“Why aren’t migrants simply turned back at the borders?” asks Maaßen. He points to the latest “migration summit” in Germany, where he said he saw “showcase politics” or “dummy politics,” where the main points that were raised were more money for asylum seekers and faster asylum procedures. However, nobody asked the most crucial question: “Why are we letting these people into Germany and Europe in the first place?”
I think the United States should reassess whether the NATO alliance really is serving American interests. I don't think it is, and I don't think it will do better in years to come. Though we must stay politically engaged, I think we'd be better off withdrawing from the military alliance, and work toward building an Anglosphere military alliance in its stead.

Endnote: Yes, I titled the post having in mind Monty Pythons sketch from Life of Brian, in which some ancient Judeans ask, "What have the Romans ever done for us?" Unlike them, however, we have no important, affirmative answers to the question of my post.

Update, January 2022: "Fateful Collision: NATO’s Drive to the East Versus Russia’s Sphere of Influence" by James Kurth. An excellent explanation of how and we got to the mess we're in. 

Updates, March 2024: Despite this headline, this is not a partisan or political article, nor an endorsement of Trump: "Trump Is Right on NATO Spending - The former president’s inflammatory comments could have the positive effect of forcing European leaders to contribute more to their continent’s defense."

Author Matthew Kroenig, vice president and senior director of the Atlantic Council’s Scowcroft Center for Strategy and Security and a professor in the Department of Government and the Edmund A. Walsh School of Foreign Service at Georgetown University has some pointed observations, such as:
...  it is outrageous for countries to neglect their obligations in NATO and still demand the full benefits of membership. If one stopped paying monthly gym fees, one would expect access to be cut off; European defense should be treated with at least as much seriousness as Zumba.
If, God forbid, Russian President Vladimir Putin attacked NATO’s European members, why should American soldiers be expected to die to save European countries that shirked their responsibilities, weakened the alliance, and thereby tempted Russian aggression? 
See also this Foreign Policy article by Gil Barndollar, senior fellow at Defense Priorities and a senior research fellow at the Catholic University of America’s Center for the Study of Statesmanship, wherein he delineates the truly sorry state of NATO Euro members' militaries. 
By the mid-2000s, the German Bundeswehr was half its Cold War size, while the British Army was only able to provide a single brigade in Afghanistan. Germany and Britain were and are considered NATO heavyweights. The condition of smaller NATO armies was even more parlous.

The situation only worsened in the following two decades. The Bundeswehr is now down to barely 180,000 men and women while the British Army is the smallest it has been since the Napoleonic Wars. French forces, despite French President Emmanuel Macron’s bluster, are unable “to do anything on a large scale for any length of time,” according to a prominent analyst. The end of their campaign in Mali testifies to the limitations of French land power. A 2017 Rand Corporation study found that Britain, France, and Germany would each take several weeks to generate a single armored brigade each for combat in the Baltics, “with little spare capacity for any other contingencies.” ...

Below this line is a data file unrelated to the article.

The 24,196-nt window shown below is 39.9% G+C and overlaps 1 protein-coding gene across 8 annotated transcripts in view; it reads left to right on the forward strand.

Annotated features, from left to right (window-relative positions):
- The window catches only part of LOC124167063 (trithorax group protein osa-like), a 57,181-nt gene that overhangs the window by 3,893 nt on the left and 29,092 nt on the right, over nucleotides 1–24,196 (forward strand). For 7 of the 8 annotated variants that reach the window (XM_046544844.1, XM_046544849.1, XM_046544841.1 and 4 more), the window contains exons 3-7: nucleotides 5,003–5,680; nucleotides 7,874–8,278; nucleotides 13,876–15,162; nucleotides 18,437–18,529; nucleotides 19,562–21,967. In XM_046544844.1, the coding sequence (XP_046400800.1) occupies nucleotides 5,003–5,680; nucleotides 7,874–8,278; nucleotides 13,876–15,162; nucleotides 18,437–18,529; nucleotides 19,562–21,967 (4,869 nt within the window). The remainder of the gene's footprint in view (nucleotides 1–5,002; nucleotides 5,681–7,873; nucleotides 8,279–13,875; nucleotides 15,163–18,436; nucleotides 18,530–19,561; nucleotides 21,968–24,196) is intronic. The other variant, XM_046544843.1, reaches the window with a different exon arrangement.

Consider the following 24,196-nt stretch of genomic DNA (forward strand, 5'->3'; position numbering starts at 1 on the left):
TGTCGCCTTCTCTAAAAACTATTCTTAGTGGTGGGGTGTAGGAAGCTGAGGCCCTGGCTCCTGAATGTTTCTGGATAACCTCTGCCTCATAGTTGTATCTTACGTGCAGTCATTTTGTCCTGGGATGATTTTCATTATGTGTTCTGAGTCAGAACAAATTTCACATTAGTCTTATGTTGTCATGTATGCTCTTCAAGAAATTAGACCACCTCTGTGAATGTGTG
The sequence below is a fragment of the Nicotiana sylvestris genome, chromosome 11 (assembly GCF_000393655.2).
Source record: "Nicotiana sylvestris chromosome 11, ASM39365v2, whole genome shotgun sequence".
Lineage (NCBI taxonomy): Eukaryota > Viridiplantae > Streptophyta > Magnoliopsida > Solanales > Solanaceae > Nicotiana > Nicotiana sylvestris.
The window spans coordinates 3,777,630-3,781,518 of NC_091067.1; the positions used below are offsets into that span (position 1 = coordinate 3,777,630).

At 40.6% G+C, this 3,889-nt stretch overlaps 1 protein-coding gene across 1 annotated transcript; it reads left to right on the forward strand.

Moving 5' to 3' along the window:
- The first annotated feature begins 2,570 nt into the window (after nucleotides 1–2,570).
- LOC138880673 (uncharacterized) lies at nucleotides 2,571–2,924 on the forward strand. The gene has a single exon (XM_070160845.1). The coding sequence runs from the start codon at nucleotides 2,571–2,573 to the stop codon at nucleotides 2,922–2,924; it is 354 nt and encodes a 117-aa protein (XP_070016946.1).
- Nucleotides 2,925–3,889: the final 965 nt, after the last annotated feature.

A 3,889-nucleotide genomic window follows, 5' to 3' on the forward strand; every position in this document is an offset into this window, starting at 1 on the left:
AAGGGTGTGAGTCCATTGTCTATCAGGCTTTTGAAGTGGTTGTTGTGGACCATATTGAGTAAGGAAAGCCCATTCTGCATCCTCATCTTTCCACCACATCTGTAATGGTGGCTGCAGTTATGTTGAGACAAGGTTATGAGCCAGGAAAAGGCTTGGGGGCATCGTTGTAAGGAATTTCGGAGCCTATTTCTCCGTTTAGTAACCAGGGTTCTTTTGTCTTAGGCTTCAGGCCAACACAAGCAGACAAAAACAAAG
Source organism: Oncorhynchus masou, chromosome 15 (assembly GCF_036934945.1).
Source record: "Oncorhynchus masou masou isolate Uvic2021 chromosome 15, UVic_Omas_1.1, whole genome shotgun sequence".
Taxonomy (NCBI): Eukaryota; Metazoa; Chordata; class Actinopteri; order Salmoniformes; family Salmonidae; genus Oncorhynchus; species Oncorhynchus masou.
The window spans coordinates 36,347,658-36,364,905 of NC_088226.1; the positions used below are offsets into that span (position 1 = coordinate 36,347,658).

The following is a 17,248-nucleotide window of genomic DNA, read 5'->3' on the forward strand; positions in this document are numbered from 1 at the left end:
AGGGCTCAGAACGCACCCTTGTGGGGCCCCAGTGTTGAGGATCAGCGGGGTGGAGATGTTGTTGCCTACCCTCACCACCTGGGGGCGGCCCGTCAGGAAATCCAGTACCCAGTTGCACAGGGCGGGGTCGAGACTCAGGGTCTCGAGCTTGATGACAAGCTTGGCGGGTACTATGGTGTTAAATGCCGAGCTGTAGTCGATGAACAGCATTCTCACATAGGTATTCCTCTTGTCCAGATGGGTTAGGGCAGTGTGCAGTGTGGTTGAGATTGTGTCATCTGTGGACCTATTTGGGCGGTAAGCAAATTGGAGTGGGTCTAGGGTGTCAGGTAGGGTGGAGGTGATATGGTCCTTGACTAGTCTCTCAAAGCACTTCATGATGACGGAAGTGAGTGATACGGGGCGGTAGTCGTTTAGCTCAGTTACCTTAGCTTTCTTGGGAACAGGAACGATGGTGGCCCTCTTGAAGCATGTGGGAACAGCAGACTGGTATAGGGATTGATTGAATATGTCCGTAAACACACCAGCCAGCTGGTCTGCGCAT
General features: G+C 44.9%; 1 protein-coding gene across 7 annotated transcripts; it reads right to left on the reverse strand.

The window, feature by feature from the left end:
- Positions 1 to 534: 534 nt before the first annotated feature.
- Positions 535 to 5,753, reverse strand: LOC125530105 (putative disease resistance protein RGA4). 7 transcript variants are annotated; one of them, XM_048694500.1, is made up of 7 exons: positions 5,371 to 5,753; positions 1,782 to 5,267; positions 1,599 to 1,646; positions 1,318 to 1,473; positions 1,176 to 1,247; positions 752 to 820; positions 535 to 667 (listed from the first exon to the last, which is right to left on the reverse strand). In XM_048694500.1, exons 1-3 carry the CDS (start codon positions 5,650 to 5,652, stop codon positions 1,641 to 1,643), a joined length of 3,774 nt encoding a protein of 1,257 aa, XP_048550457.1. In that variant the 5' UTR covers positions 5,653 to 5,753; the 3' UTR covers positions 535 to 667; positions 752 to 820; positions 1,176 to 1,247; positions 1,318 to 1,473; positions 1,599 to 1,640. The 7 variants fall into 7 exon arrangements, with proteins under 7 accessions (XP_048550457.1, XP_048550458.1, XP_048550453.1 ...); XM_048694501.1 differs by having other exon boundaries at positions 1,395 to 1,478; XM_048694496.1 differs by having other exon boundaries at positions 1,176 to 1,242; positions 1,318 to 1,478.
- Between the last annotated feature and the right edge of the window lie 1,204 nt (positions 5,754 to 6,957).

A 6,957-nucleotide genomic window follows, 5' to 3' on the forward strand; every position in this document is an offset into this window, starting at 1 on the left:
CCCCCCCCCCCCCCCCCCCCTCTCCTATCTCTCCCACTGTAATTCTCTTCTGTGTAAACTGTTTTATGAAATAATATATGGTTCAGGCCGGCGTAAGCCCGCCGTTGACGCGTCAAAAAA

Though NATO is now rearming in terms of weapons, manpower remains the proverbial long pole in the tent. Aging populations, expansive social welfare states, and the limited appeal of professional military service leave European states struggling to man even small armies. Despite the manifest Russian threat, the European recruiting problem is only deepening. The Bundeswehr finished 2023 with 1,500 fewer troops than the previous year, despite loud commitments to rearming. The British Army has missed its recruiting targets for 14 years straight. Fiscal 2022 saw a staggering 30 percent drop in new recruits. Le Monde noted an “evaporation” of French military personnel in 2023, with a 6 percent increase in net outflows.  
Even high youth unemployment in many southern European countries does not appear to move the needle. Despite a jobless rate north of 20 percent for 15- to 24-year-olds, Italy struggles to meet an annual military recruiting goal of just 8,000 enlistees. In 2020, the average Italian soldier was 38 years old—at least a decade past the optimal age for a combat soldier.

There is scant prospect of any significant improvement in European military recruiting. Almost all European countries are getting older, and many face rapidly shrinking populations.
Or, as I have put it elsewhere, if Russia made war against a NATO state or three, Americans forces would not be sent to fight alongside Europeans. They would be fighting instead of Europeans. And that is not acceptable. 

Se also, "The Truth About European Defense Spending," which addresses among other things the claim that NATO members have been increasing their spending.
This is true, in that spending has increased from anemic to slightly less anemic. But for all of the bragging in European capitals, many still fail to spend at least 2% on defense; in 2023, only 11 actually hit the mark. More have claimed that they will soon hit 2%, but this promise is not worth the paper it is printed on, as it can simply be reversed the moment a new government comes into power or the spotlight turns away. Much of it is also built on extrapolation: Sweden received positive press for their defense increases, but reading past the headlines reveals that they will only hit 2% in 2028, provided defense funding steadily increases (which is, again, far from a sure thing). Much of this increased spending also is due to Ukraine aid. German Chancellor Olaf Scholz was pleased to report Germany would spend over 2% on defense for the first time, but that benchmark will only be met because of one-time Ukraine aid increases, not to mention a shrunken German GDP.